A former Internal Revenue Service manager has been sentenced to a year in prison after she was convicted of accessing IRS computers on behalf of a tax business that she operated on the side.
Jeanne L. Gavin, 62, was sentenced Thursday in a Louisiana federal court to 12 months in prison, followed by 12 months of supervised release, along with a $20,000 fine. The sentence stems from Gavin’s convictions on charges of exceeding authorized access to a government computer, and engaging in a criminal conflict of interest.
While serving as a supervisory Internal Revenue agent and group manager in the Baton Rouge, La., office of the IRS, Gavin supervised about 10 revenue agents who were responsible for determining federal tax liability and collecting taxes.
Gavin admitted that, while working for the IRS, she engaged in a criminal conflict of interest with her IRS employment by owning and operating a private tax and accounting business that generated over $70,000 (see Former IRS Manager Pleads Guilty to Conflict of Interest after Opening Her Own Tax and Accounting Firm). She also admitted to using her position to improperly cause her subordinates to access IRS databases on over 2,000 occasions for the benefit of her private tax and accounting business.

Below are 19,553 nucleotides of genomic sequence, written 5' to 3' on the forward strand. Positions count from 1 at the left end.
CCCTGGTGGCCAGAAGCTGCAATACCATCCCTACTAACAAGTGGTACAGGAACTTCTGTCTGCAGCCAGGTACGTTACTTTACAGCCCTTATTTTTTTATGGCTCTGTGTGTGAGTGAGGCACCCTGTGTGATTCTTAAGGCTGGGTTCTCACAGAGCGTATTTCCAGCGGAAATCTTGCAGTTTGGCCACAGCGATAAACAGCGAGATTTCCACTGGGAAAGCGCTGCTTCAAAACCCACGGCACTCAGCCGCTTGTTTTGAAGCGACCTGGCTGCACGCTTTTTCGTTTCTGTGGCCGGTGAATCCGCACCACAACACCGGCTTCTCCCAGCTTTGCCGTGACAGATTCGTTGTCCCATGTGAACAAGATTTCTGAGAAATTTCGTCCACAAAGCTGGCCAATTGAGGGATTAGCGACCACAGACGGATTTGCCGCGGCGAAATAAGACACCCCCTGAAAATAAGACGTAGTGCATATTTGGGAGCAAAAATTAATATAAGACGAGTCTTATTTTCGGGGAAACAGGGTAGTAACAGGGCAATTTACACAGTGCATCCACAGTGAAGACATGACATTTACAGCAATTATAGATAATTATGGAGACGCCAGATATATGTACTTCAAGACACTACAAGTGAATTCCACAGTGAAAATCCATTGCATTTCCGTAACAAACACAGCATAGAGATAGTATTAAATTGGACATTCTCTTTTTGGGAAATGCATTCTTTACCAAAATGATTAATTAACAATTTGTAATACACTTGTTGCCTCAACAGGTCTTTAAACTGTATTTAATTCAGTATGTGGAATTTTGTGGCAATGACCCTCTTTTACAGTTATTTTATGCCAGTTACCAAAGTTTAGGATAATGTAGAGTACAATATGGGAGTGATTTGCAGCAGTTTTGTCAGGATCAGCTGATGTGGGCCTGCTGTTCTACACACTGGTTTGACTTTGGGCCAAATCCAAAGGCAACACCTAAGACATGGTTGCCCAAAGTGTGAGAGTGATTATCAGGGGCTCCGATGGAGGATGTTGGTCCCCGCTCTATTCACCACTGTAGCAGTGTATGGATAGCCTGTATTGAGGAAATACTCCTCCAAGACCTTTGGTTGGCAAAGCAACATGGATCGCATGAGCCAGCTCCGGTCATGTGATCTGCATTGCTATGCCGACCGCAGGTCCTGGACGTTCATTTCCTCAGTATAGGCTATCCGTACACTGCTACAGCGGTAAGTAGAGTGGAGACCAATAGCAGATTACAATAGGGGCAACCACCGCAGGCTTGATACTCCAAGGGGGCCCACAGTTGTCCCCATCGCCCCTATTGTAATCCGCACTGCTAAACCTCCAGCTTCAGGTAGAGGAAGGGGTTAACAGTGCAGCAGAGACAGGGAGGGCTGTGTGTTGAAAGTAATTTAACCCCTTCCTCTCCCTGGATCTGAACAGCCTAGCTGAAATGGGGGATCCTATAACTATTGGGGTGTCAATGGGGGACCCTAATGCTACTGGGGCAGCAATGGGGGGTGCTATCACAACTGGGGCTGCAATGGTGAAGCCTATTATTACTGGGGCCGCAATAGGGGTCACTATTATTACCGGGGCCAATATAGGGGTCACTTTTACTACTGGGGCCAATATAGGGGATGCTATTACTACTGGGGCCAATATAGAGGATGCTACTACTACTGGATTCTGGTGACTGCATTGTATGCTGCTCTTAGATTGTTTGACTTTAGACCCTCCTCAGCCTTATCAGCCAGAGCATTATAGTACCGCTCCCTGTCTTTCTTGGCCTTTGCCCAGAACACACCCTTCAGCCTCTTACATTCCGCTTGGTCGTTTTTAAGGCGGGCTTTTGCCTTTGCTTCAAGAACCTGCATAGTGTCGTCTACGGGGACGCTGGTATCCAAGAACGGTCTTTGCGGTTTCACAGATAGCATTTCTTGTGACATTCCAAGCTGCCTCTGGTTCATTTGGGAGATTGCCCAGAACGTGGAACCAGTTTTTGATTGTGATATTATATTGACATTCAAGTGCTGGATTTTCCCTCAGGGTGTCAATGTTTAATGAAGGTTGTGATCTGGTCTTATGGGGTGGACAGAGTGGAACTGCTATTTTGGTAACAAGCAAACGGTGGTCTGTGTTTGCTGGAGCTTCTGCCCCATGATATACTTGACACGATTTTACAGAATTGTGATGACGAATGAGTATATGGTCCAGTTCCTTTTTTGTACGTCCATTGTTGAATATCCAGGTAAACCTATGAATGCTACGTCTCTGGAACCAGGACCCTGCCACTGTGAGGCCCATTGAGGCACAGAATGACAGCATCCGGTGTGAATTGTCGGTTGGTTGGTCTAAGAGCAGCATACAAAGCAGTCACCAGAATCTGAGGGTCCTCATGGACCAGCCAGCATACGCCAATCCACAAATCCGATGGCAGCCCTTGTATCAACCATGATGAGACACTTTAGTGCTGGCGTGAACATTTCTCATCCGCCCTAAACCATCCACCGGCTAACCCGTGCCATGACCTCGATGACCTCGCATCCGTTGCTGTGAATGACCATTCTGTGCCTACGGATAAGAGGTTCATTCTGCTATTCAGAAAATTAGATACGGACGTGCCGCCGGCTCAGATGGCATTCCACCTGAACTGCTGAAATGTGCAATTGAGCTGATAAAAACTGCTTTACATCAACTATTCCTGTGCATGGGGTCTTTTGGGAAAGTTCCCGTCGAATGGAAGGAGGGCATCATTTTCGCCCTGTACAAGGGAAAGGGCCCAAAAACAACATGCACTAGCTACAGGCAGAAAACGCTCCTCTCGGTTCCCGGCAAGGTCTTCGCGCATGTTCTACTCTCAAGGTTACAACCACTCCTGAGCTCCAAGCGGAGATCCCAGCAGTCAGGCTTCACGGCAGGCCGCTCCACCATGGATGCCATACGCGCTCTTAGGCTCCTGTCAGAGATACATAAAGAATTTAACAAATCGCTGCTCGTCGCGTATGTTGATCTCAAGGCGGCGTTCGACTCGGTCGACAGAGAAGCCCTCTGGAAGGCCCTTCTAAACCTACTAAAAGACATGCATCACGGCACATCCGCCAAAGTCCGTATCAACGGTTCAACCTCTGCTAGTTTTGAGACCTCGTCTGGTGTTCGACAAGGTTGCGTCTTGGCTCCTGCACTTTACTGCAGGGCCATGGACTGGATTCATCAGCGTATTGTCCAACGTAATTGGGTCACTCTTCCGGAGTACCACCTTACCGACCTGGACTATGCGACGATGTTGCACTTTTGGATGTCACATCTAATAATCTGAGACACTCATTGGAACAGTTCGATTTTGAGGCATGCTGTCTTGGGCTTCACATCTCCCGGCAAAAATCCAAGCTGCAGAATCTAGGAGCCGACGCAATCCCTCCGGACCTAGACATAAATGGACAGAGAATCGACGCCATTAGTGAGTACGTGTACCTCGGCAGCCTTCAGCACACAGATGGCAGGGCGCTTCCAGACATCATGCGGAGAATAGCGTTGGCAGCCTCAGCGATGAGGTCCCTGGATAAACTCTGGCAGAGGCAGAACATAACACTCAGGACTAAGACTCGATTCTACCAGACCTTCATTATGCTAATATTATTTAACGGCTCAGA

Gavin worked for 34 years at the IRS. Chief U.S. District Court Judge Brian A. Jackson admonished her at the sentencing, saying, “I think you compromised the public’s trust in the IRS,” according to The Advocate, a local Baton Rouge news outlet.
The prosecutor pointed out that Gavin had defrauded her subordinates by leading them to believe they were accessing tax records for official IRS business, as opposed to doing work on 70 of Gavin’s own tax clients.
The Treasury Inspector General for Tax Administration worked with Acting U.S. Attorney Walt Green’s office and the Federal Bureau of Investigation on the case. “As our voluntary system of tax administration relies heavily upon the public’s confidence in a fair tax system, IRS employees must conduct themselves with the highest level of integrity and their conduct must be above reproach,” TIGTA Inspector General J. Russell George said in a statement. “Our message is loud and clear: TIGTA will vigorously investigate and recommend criminal prosecution for any IRS employee who violates the law.”
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